Albany, NY - April 5, 2017 - Congressman Lee Zeldin (R, NY-1), member of the House Financial Services Committee, spoke on the House floor today in support of the Encouraging Employee Ownership Act of 2017 (H.R. 1343), introduced by Congressman Randy Hultgren (R, IL-14). This legislation would reform the outdated Security and Exchange Commission (SEC) Rule 701, which imposes a slew of complicated regulations on small businesses, especially newly formed start-ups. Reform of this rule would encourage small businesses to grow and expand, creating jobs and growing the economy, and give employees the opportunity for ownership through equity in the businesses they are working for. The Encouraging Employee Ownership Act passed the House today by a vote of 331 to 87.
SEC Rule 701 exempts companies below a $5 million threshold to offer securities as part of employees’ compensation without having to comply with federal securities registration requirements. Companies over the threshold must provide additional disclosure, creating a significant obstacle for companies that want to compensate their employees through equity or other securities such as stocks. However, this rule has not been adjusted since 1999. If the disclosure threshold had been adjusted for inflation, it would be almost $7.5 million today. By raising the threshold, more small businesses would be able to offer these incentives to their employees, and more employees would have an increased investment in the business that they work for.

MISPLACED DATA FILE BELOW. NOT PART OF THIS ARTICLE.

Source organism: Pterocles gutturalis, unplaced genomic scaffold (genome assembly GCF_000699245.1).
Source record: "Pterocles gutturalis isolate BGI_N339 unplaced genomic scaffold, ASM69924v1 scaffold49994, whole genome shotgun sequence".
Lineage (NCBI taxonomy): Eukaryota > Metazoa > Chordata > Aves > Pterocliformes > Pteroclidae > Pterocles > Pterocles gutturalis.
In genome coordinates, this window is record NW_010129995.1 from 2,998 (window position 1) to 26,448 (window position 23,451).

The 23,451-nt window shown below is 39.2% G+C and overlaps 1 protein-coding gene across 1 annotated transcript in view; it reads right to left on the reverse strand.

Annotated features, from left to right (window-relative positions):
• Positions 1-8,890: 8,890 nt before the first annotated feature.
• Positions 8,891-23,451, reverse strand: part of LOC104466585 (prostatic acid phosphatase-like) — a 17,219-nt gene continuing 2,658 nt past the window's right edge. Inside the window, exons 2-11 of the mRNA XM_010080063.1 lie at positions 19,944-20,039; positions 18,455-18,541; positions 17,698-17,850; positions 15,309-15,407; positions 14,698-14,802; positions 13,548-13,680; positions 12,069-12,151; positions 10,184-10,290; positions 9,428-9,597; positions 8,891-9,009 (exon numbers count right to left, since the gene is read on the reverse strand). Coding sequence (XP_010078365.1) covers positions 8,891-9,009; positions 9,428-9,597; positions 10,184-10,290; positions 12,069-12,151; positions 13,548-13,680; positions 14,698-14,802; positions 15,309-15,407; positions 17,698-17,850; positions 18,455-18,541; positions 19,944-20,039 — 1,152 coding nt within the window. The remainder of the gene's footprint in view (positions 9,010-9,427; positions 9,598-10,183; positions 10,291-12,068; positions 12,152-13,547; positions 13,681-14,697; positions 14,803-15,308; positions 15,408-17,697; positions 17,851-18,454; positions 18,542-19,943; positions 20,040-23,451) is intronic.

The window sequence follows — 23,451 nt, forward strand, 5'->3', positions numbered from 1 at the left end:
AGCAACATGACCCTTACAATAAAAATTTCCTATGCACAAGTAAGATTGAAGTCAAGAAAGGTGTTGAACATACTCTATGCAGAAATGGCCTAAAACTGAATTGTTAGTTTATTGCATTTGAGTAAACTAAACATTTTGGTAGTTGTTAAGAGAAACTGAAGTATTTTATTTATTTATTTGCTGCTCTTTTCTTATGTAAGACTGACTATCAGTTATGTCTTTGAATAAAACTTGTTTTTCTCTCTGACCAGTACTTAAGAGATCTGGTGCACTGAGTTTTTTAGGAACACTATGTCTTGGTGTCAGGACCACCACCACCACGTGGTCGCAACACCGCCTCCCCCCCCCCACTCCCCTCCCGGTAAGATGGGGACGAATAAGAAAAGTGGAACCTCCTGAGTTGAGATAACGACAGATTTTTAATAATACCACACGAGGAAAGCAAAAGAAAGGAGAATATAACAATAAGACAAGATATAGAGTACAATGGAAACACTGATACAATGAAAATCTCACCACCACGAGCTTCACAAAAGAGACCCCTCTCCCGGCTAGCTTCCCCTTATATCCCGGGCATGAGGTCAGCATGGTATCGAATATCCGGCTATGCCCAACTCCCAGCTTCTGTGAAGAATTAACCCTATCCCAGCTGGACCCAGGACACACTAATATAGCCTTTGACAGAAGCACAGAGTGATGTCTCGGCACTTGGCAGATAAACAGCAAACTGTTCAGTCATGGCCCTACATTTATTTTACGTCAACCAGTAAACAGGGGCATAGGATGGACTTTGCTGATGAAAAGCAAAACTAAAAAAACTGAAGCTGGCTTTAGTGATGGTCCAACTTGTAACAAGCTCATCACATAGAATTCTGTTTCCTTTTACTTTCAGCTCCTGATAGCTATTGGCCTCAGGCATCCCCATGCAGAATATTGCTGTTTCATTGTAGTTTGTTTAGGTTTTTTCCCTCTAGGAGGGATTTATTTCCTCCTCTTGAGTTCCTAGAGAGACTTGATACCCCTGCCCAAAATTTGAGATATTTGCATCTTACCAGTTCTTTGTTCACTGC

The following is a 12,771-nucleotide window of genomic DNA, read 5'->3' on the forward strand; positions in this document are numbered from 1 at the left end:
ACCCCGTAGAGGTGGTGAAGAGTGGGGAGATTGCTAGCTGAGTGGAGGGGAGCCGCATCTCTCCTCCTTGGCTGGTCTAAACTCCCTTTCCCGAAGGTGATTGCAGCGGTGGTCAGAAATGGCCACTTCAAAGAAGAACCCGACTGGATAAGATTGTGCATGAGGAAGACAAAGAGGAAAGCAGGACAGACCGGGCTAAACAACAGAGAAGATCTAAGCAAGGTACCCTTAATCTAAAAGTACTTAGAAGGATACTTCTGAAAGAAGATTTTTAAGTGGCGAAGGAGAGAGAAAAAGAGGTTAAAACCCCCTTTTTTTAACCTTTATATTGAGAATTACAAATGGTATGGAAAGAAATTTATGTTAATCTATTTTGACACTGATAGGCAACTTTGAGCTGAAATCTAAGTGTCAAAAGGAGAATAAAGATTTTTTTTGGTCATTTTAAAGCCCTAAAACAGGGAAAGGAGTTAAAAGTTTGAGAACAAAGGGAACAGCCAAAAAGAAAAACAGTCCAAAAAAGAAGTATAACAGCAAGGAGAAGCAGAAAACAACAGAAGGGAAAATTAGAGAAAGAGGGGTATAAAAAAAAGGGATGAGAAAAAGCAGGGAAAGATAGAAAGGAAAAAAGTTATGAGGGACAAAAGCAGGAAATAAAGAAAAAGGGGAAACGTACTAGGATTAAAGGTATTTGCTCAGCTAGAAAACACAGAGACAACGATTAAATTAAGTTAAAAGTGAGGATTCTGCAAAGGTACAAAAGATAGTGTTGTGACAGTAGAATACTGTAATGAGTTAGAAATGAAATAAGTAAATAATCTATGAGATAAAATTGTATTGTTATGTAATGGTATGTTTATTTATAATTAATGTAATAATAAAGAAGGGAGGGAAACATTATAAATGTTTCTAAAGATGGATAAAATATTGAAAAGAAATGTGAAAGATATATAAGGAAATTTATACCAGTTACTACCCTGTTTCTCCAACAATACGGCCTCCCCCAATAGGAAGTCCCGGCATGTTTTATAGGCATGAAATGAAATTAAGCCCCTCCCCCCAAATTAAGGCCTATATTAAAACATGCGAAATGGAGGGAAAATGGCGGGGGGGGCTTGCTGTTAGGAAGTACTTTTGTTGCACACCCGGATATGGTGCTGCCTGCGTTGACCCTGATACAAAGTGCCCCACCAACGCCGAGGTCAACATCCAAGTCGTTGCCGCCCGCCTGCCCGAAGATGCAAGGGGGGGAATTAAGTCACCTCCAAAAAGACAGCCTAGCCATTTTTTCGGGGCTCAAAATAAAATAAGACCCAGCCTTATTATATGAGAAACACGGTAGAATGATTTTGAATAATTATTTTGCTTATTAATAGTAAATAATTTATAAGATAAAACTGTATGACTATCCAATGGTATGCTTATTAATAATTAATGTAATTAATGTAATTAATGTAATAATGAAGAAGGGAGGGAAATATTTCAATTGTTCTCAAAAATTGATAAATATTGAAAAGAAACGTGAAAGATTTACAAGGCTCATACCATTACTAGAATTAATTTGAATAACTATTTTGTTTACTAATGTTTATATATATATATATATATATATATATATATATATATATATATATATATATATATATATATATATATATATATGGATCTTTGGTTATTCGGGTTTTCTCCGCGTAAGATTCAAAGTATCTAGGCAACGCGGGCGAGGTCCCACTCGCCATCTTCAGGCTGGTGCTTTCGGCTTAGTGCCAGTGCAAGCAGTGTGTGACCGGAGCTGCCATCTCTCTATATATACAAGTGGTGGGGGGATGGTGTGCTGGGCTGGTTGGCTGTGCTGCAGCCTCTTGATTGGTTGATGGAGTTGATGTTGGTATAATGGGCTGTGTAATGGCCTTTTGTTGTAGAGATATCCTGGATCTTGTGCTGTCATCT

Congressman Zeldin said, “The Encouraging Employee Ownership Act of 2017 is bipartisan legislation that will help small businesses grow and expand, encouraging job creation and economic growth, by allowing companies to retain their employees through incentives. By reforming the outdated rule, we can remove outdated barriers to capital formation and job creation imposed on small businesses and start-ups that are driving America’s innovation economy. On Long Island and nationwide, entrepreneurs who have the next great invention or idea are struggling to gain access to capital. By regulating small start-up ventures as if they are large publically traded companies, the SEC is imposing an unnecessary mound of paperwork on start-ups. Start-up ventures can reward hardworking employees by giving them direct ownership while the business continues to grow by offering their employees a stake in the company through equity and other forms of deferred compensation. The Security and Exchange Commission (SEC) rule governing these compensation plans haven’t been updated since 1999. Instead of keeping in place burdensome compliance and reporting requirements, we should be encouraging businesses and entrepreneurs to expand and create more good paying private sector jobs. We see the insidious effect of this ‘compliance tax’ placing a drain on our economy because it diverts the resources and human capital of entrepreneurs away from expansion and job creation. This Congress, we have an opportunity through bipartisan reforms like this legislation to reverse that troubling trend, by removing the regulatory burdens that harm the economy, consumers, and prospects for job growth."